Wisconsin medical malpractice law requires the injured patient to also prove causation between negligence and subsequent injury. Negligence must be the real cause of the patient's injury. This page provides an overview of medical malpractice claims in Wisconsin, however, it is strongly recommended that you consult with an experienced medical malpractice attorney licensed in Wisconsin to discuss the details of your case. Expert testimony will probably not be required if the medical malpractice lawsuit is based on routine issues that are common knowledge of the jury (for example, if the surgery was performed on the wrong part of the body).
If you were injured and want to file a medical malpractice lawsuit, you are faced with a long and tedious legal battle. If you plan to file a medical malpractice lawsuit (or have already filed one), Wisconsin requires that you participate in mediation with the healthcare provider (s) you intend to sue, in an attempt to reach a settlement before the legal case moves forward. For example, if a doctor gives poor medical advice to an acquaintance while buying milk at the grocery store, he cannot be held liable for negligence, since the doctor and patient have not entered into a relationship. In Wisconsin, government immunity does not protect government-employed medical personnel from medical malpractice lawsuits.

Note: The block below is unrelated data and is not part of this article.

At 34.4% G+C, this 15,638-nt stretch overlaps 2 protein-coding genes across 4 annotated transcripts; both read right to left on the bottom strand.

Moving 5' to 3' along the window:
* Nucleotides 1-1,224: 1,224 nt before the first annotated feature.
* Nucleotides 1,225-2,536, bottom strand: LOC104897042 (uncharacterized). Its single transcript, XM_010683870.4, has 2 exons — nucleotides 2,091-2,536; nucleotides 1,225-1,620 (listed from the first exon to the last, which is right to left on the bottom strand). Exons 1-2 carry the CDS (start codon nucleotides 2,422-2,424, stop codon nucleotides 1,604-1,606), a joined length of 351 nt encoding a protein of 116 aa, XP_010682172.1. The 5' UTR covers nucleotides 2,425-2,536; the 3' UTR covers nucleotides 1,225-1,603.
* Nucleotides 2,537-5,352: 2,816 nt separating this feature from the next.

The Wisconsin statute of limitations for a medical malpractice claim can be found in section 893.55 of the Wisconsin Statutes. This rule protects medical professionals from liability if they provide emergency care outside of a medical setting. Wisconsin's state laws regarding medical malpractice are very specific, so you need an experienced medical malpractice attorney who understands local cases. Like many states, Wisconsin has a law that places a limit on the amount of compensation a plaintiff can receive in a medical malpractice case.
A medical malpractice action can be brought in Wisconsin no more than 3 years from the date the injury occurred, or one year from the date the injury was discovered. While providers are negligent when committing medical malpractice, a provider can also be negligent without committing negligence. There is no Wisconsin statute that sets out the requirements for proving your claims in a medical malpractice case. In a medical malpractice case, an example of a request to submit documents would be a request to view the claimant's medical records.
The medical malpractice lawyer will explain the injuries and why the defendant is at fault during the opening statement.